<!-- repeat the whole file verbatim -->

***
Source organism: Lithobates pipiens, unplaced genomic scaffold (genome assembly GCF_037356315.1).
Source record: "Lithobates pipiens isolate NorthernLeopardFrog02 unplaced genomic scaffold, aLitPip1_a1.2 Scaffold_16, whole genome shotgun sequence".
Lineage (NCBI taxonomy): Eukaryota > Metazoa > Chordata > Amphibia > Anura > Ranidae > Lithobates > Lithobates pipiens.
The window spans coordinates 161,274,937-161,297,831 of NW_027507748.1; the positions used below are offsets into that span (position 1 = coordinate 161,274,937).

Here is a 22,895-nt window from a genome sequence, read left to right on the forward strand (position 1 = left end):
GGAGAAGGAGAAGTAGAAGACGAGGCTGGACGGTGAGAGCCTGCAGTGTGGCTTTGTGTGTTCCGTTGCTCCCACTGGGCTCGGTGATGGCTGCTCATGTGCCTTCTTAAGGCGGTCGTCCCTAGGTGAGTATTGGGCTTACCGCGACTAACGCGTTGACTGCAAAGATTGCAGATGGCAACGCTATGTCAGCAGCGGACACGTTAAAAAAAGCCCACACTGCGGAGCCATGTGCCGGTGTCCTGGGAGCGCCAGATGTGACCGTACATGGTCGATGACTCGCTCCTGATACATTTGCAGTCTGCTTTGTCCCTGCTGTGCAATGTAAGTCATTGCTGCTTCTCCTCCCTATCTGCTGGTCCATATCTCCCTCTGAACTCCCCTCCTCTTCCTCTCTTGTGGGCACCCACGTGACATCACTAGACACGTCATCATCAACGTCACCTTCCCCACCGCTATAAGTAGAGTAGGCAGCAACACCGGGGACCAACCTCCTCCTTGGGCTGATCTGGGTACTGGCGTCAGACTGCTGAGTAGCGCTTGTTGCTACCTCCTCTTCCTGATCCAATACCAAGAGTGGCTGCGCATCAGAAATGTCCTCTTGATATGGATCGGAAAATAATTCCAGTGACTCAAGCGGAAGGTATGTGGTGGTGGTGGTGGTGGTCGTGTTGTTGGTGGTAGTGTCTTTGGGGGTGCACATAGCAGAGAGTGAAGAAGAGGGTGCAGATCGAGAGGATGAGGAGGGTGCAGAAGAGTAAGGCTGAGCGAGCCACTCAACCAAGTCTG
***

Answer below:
Source organism: Lithobates pipiens, unplaced genomic scaffold (genome assembly GCF_037356315.1).
Source record: "Lithobates pipiens isolate NorthernLeopardFrog02 unplaced genomic scaffold, aLitPip1_a1.2 Scaffold_16, whole genome shotgun sequence".
Lineage (NCBI taxonomy): Eukaryota > Metazoa > Chordata > Amphibia > Anura > Ranidae > Lithobates > Lithobates pipiens.
The window spans coordinates 161,274,937-161,297,831 of NW_027507748.1; the positions used below are offsets into that span (position 1 = coordinate 161,274,937).

Here is a 22,895-nt window from a genome sequence, read left to right on the forward strand (position 1 = left end):
GGAGAAGGAGAAGTAGAAGACGAGGCTGGACGGTGAGAGCCTGCAGTGTGGCTTTGTGTGTTCCGTTGCTCCCACTGGGCTCGGTGATGGCTGCTCATGTGCCTTCTTAAGGCGGTCGTCCCTAGGTGAGTATTGGGCTTACCGCGACTAACGCGTTGACTGCAAAGATTGCAGATGGCAACGCTATGTCAGCAGCGGACACGTTAAAAAAAGCCCACACTGCGGAGCCATGTGCCGGTGTCCTGGGAGCGCCAGATGTGACCGTACATGGTCGATGACTCGCTCCTGATACATTTGCAGTCTGCTTTGTCCCTGCTGTGCAATGTAAGTCATTGCTGCTTCTCCTCCCTATCTGCTGGTCCATATCTCCCTCTGAACTCCCCTCCTCTTCCTCTCTTGTGGGCACCCACGTGACATCACTAGACACGTCATCATCAACGTCACCTTCCCCACCGCTATAAGTAGAGTAGGCAGCAACACCGGGGACCAACCTCCTCCTTGGGCTGATCTGGGTACTGGCGTCAGACTGCTGAGTAGCGCTTGTTGCTACCTCCTCTTCCTGATCCAATACCAAGAGTGGCTGCGCATCAGAAATGTCCTCTTGATATGGATCGGAAAATAATTCCAGTGACTCAAGCGGAAGGTATGTGGTGGTGGTGGTGGTGGTCGTGTTGTTGGTGGTAGTGTCTTTGGGGGTGCACATAGCAGAGAGTGAAGAAGAGGGTGCAGATCGAGAGGATGAGGAGGGTGCAGAAGAGTAAGGCTGAGCGAGCCACTCAACCAAGTCTG